If crime has been declining since 1992 (so the stats say), then building more prisons to incarcerate more people, which the Harper government is pushing, just doesn't make good policy sense. But, aha, perhaps there's a profit-motive in here somewhere. So, if you are interested in learning more about what a profit-motive associated with higher levels of imprisonment could look like, then, in the spirit of NOT getting our information from verifiable, peer-reviewed sources that feed into the evidence-base of the policy pyramid, I can thoroughly recommend the Jailhouse Job episode, from the TV series, Leverage, starring Timothy Hutton.

Since the present Canadian justice minister is not interested in evidence-based policy, it seems pretty evident to me, that this value must, logically, hold across all branches of the federal government. You can't have one ministry rejecting the concept of "evidence-based" and another accepting it, can you? OK - maybe you can....  in a blog from 2011, Tobi Cohen explains exactly how this government achieves this multiple-personality approach.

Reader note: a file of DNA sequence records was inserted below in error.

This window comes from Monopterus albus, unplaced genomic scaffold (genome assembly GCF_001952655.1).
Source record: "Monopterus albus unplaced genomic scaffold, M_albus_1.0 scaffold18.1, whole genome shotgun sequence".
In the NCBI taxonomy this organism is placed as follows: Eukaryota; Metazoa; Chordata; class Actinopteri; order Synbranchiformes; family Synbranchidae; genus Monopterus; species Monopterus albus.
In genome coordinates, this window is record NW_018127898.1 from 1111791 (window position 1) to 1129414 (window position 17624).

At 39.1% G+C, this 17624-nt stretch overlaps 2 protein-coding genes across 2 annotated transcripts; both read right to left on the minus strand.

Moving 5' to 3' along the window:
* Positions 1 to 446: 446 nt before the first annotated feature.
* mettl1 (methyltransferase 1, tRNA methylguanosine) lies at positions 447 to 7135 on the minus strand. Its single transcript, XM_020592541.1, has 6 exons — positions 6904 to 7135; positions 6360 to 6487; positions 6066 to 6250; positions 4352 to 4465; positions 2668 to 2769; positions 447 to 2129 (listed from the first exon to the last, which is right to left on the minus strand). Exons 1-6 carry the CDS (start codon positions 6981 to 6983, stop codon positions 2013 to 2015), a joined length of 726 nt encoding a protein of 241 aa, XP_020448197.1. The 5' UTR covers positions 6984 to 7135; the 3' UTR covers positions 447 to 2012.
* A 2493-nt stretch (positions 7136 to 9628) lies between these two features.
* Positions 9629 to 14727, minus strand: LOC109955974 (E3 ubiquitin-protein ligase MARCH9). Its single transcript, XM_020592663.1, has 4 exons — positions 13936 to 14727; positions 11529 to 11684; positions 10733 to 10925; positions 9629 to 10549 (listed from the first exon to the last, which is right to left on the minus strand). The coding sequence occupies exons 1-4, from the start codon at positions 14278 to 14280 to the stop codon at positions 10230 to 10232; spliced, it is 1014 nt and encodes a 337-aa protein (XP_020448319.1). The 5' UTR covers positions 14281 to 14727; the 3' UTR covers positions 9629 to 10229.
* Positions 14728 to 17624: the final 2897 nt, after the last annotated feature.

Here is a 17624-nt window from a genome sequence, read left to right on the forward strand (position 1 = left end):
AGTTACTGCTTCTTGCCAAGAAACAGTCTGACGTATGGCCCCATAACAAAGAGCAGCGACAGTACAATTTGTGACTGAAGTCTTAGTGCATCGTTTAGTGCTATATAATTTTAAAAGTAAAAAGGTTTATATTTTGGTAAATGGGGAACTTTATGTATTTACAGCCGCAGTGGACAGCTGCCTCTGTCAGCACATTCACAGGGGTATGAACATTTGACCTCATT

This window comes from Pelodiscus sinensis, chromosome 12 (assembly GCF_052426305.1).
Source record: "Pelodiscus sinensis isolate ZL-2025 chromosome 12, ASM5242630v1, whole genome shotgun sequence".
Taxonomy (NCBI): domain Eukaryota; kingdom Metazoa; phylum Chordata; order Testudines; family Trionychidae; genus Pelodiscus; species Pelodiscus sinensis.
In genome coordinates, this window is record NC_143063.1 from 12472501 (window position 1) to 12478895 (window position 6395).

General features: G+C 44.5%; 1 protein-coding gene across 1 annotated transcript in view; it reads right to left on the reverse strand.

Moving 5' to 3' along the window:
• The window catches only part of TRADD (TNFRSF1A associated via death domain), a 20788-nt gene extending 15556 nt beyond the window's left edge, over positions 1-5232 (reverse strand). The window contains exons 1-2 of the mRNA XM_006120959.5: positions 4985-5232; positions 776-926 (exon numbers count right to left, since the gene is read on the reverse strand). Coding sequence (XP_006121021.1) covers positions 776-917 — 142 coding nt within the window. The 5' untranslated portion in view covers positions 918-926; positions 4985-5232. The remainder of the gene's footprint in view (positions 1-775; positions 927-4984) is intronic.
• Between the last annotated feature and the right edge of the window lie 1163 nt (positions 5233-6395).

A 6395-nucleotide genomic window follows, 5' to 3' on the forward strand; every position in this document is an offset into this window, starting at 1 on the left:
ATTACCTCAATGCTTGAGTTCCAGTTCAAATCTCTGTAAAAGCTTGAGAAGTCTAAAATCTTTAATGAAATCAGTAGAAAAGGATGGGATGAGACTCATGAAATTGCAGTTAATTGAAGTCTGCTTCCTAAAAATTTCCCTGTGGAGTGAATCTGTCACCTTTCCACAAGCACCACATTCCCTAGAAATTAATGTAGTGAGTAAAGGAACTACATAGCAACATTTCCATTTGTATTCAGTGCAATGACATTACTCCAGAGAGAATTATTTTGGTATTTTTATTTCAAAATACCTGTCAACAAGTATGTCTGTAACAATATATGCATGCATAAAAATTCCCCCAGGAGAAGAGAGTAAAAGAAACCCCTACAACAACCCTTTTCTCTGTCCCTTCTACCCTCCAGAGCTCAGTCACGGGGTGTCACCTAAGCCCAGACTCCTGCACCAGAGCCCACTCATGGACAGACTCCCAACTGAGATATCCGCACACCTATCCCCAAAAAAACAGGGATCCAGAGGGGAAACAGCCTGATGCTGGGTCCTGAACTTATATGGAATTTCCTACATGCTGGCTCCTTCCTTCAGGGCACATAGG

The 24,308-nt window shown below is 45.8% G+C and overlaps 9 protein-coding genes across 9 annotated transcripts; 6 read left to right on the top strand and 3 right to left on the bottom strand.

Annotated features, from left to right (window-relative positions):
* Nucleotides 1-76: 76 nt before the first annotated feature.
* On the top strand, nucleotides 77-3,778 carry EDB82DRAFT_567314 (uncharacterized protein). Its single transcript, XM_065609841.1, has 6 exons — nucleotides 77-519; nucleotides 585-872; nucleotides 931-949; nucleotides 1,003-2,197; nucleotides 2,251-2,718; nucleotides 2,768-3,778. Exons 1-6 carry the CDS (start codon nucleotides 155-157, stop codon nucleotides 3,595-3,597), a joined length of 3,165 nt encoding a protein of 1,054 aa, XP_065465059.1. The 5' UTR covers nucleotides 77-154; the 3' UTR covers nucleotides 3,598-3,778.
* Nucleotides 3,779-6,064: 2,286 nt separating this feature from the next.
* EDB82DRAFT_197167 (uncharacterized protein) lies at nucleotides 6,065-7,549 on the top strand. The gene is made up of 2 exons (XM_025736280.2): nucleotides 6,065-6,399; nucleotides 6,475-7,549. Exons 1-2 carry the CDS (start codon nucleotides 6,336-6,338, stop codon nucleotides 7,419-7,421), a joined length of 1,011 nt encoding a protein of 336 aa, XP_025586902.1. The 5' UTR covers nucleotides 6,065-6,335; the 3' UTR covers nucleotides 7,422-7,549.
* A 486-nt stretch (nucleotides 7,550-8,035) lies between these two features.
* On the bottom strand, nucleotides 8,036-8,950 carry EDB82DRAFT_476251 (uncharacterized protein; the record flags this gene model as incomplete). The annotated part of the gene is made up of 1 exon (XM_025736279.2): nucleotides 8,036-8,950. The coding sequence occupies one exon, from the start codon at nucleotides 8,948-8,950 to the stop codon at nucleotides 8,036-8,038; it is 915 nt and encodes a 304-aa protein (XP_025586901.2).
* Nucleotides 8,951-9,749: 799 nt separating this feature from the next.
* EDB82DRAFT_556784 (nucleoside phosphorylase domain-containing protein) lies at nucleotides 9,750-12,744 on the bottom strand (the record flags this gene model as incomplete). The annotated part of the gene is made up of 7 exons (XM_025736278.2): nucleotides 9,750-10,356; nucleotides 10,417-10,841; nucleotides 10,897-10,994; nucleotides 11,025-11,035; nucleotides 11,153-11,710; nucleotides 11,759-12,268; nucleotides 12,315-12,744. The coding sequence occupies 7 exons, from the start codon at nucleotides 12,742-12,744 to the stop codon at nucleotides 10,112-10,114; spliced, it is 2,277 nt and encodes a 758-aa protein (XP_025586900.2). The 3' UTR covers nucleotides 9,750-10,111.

So, what's a researcher, engaged in knowledge production to do, when confronted by all this rejection of tedious data? One option, is to go to a meeting where politicians are discussing the importance of research in policy development, and try to feel some love. This is exactly what I did last week at the Thornhill Federal Liberal Riding Association fundraiser event in Vaughn, Ontario, just north of Toronto.